Road Rage

Jason was practically spitting feathers as we pulled up at the traffic lights.

We’d hadn’t planned this holiday but we’d had a difficult year and we both needed a break. The family rallied round to help us. Mum and Dad with the airfare and my sister Susie and her husband Richard let us use their holiday home in Lanzarote. So, while everyone else was gearing up to bonfire night, I was looking forward to two weeks lazing in the sun. We’d never been there before but the pictures looked great.

Then at the eleventh hour, horror of horrors, we discovered our passports had run out. After several frantic phone calls, we were told to go to the main passport office in the London with all the relevant papers. Rather than risk the train, my brother-in-law lent us his car.

‘At least we should have a straight run,’ Jason said. ‘Not much traffic at this time of day.’
Wrong! There must have been an accident because we were backed up for miles. Crawling along at two miles an hour watching the hands of the clock on the dashboard did nothing for the nerves.

‘We could do with Richard here,’ Jason said gloomily. ‘He’d say a prayer.’

I giggled. Richard is the religious one in the family. I put on one of his CD’s. Not my taste but I tried to concentrate on the music and calm my nerves.

A Fiat Punto pulled up behind us and beeped his horn. 

Jason ignored him. ‘Shall I turn off at the next junction? It may add a few miles but at least we’d be moving.’

‘Go for it,’ I said but when we got nearer the junction, the traffic had slowed and the centre lane seemed a little quicker. Now we were doing eight miles an hour. The Fiat turned off the motorway.

‘Thank goodness for that,’ said Jason. 

We carried on for a few more miles gradually picking up speed. I looked at my watch. What if we had a long wait at the passport office? There’d be no way we’d get back to the airport in time. My stomach was in knots. We heard police sirens and slowed to a crawl.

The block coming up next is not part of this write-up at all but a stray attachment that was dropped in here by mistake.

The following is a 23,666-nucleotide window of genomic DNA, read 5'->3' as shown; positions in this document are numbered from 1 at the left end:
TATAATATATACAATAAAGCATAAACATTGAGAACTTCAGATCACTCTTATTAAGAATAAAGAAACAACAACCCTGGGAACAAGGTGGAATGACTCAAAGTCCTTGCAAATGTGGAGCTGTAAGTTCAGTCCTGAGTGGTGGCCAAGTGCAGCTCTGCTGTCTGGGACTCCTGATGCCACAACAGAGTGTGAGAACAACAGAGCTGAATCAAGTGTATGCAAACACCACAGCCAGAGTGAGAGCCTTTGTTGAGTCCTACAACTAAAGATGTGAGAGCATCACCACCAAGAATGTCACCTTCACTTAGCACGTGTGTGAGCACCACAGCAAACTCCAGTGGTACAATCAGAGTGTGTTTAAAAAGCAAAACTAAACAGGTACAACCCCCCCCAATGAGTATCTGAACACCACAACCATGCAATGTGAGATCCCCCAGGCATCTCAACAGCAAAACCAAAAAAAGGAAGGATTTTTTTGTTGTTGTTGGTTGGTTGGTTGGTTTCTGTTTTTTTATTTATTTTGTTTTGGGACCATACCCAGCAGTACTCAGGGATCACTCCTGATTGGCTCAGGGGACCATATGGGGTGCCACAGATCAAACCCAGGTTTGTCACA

Jason groaned. ‘What now?’

The police car squeezed passed us and raced on. We finally reached the cause of all the problems half an hour later. A crate of chickens had fallen off a lorry and the police were chasing them up the motorway bank. On any other occasion, we’d have laughed, but not today. The tension in the car was palpable.

At the next intersection, a flood of cars poured onto the motorway and the same Fiat moved in behind us and beeped again.

‘Oh no!’ I wailed. ‘Not him again?’

Jason glanced at the rear view mirror. ‘What is he up to? Daft bat, he’s waving now.’

I turned to look and sure enough he was smiling and waving at us as if we were famous or something. Jason gave him one finger. The traffic moved on and we picked up speed.

‘We might still do it,’ Jason said.

But of course, it didn’t last. The Fiat stayed right behind us as we ran into yet another hold up. 

‘You should have checked those passports,’ Jason grumbled.

‘Oh,’ I snapped, ‘so now it’s all my fault is it?’

‘And change that blessed CD,’ he bellowed. ‘Put something else on, you know I can’t stand all that religious stuff.’

‘Well there isn’t anything else!’ I yelled throwing the switch.

The guy in the Fiat beeped again.

‘What is it with that idiot?’ Jason snarled. 

I turned around. He had the silliest grin on his face and he was pointing upwards.

‘I think he’s laughing because we’re arguing,’ I said.

The sign for the city came up. We turned off the motorway and pulled up at some traffic lights. The Fiat pulled up right behind us, and would you believe it, he honked his horn again.

Jason was out of the car in a flash.

‘Let it go, Jas, we’re late enough already,’ I shrieked as I snatched at the back of his shirt, but he wasn’t listening. 

When I got out a couple of other car drivers locked their doors and the woman in the car next to us was on her mobile. The bloke in the Fiat wound his window down and leaned out which was pretty stupid because anyone could see Jason was so mad, he was on the verge of landing him one.

‘What in the blue blazes do you think you’re doing?’ Jason bellowed.

I grabbed Jason’s arm, but he jerked me away.  

At once the driver’s smiled died and he went deathly pale. I thought Jason was going to grab him and throttle him there and then but the bloke began pointing at the back of Richard’s car. ‘I was only doing what you asked, mate.’ 

Jason looked puzzled. Come to that, I was puzzled.

Then we looked back and saw the sticker on the back window of Richard’s car.

‘Honk if you love Jesus.’

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